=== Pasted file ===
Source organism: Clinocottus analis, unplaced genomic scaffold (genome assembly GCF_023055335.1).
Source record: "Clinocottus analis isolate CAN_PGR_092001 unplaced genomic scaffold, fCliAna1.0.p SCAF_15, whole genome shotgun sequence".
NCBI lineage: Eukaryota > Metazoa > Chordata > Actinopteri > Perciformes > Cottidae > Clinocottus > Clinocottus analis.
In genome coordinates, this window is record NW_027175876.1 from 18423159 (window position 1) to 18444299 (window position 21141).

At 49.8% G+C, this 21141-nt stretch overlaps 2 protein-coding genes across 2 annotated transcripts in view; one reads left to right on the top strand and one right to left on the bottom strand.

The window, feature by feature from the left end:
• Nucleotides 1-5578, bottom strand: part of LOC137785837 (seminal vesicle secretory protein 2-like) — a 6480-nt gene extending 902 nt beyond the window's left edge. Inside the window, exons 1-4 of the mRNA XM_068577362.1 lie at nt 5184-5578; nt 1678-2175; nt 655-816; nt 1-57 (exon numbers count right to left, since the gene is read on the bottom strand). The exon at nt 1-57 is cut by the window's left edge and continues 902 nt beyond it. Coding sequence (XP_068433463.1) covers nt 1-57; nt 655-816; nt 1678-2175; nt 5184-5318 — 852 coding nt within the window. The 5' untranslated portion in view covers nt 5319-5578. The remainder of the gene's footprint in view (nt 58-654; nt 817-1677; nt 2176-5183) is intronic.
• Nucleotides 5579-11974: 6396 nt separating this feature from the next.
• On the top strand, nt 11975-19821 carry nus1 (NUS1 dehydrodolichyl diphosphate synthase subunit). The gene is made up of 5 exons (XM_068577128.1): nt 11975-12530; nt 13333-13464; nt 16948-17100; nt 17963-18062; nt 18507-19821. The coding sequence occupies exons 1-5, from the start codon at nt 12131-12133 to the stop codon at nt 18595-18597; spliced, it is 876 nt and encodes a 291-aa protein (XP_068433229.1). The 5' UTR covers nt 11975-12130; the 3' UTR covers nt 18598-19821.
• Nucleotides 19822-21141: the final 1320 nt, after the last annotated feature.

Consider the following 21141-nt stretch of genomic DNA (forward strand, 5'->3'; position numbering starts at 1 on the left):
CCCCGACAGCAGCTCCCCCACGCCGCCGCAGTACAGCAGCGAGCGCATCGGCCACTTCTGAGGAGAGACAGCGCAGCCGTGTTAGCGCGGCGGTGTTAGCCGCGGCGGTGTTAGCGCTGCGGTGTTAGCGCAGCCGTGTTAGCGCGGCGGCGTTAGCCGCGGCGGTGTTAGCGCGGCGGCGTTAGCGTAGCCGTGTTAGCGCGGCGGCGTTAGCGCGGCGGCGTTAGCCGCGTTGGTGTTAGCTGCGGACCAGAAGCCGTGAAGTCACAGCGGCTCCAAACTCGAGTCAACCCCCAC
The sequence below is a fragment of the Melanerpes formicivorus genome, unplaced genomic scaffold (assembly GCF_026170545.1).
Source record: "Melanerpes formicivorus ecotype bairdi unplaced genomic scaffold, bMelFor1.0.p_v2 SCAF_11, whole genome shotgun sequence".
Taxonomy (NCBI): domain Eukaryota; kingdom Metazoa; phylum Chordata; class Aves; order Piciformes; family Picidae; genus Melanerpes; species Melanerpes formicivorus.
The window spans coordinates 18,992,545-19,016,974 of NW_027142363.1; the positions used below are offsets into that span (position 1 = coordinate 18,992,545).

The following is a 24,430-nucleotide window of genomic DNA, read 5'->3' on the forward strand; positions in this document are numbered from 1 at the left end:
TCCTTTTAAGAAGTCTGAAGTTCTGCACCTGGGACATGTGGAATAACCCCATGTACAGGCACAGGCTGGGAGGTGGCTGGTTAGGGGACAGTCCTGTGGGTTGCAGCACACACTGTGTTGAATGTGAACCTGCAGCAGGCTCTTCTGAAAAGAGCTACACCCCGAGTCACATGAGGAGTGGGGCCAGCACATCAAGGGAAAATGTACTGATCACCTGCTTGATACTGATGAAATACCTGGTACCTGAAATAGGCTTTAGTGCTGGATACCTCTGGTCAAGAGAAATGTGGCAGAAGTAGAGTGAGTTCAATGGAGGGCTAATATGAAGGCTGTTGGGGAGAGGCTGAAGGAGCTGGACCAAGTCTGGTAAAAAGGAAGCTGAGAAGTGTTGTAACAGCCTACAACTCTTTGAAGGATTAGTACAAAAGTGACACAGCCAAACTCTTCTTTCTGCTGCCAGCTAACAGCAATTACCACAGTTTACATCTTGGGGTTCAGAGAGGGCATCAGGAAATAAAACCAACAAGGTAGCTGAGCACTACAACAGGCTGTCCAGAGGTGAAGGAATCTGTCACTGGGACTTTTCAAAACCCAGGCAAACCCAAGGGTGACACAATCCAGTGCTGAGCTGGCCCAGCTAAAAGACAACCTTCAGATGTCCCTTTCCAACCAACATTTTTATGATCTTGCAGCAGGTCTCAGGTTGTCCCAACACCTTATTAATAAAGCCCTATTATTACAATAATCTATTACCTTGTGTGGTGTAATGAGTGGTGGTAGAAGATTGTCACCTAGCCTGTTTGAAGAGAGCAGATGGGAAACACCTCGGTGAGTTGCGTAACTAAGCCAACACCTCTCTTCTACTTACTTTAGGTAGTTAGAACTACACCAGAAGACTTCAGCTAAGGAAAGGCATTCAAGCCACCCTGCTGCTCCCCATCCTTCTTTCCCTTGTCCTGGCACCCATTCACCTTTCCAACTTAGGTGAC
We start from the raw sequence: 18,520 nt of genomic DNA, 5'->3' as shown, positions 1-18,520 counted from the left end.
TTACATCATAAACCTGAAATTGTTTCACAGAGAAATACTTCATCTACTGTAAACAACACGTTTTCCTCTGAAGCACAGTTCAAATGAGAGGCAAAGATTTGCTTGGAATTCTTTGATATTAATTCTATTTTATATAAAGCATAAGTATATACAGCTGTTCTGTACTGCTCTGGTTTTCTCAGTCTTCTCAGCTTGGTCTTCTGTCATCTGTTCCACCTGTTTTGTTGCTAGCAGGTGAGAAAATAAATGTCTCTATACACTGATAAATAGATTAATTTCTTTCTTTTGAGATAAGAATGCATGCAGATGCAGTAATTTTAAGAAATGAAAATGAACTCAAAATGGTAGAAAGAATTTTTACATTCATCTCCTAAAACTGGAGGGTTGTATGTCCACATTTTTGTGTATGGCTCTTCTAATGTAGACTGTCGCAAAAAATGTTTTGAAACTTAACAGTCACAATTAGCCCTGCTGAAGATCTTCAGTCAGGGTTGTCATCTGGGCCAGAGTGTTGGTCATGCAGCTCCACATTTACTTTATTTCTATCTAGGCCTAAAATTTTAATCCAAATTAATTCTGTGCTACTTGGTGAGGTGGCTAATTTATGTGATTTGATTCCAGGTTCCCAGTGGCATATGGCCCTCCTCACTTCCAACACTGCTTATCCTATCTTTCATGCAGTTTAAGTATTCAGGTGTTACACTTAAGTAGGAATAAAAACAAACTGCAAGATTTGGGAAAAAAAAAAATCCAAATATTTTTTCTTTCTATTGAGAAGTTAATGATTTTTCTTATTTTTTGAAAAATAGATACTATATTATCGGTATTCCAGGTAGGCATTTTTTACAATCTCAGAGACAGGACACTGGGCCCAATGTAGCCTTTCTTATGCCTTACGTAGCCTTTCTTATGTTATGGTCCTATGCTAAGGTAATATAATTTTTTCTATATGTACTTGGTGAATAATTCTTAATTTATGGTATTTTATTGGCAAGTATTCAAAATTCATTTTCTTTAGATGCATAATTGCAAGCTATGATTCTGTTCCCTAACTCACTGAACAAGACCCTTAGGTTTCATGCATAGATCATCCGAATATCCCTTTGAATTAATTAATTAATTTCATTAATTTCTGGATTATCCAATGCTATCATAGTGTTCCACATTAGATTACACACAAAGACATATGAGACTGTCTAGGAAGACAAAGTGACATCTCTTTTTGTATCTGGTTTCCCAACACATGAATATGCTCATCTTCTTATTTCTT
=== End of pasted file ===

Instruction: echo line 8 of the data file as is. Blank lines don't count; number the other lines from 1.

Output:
• Nucleotides 5579-11974: 6396 nt separating this feature from the next.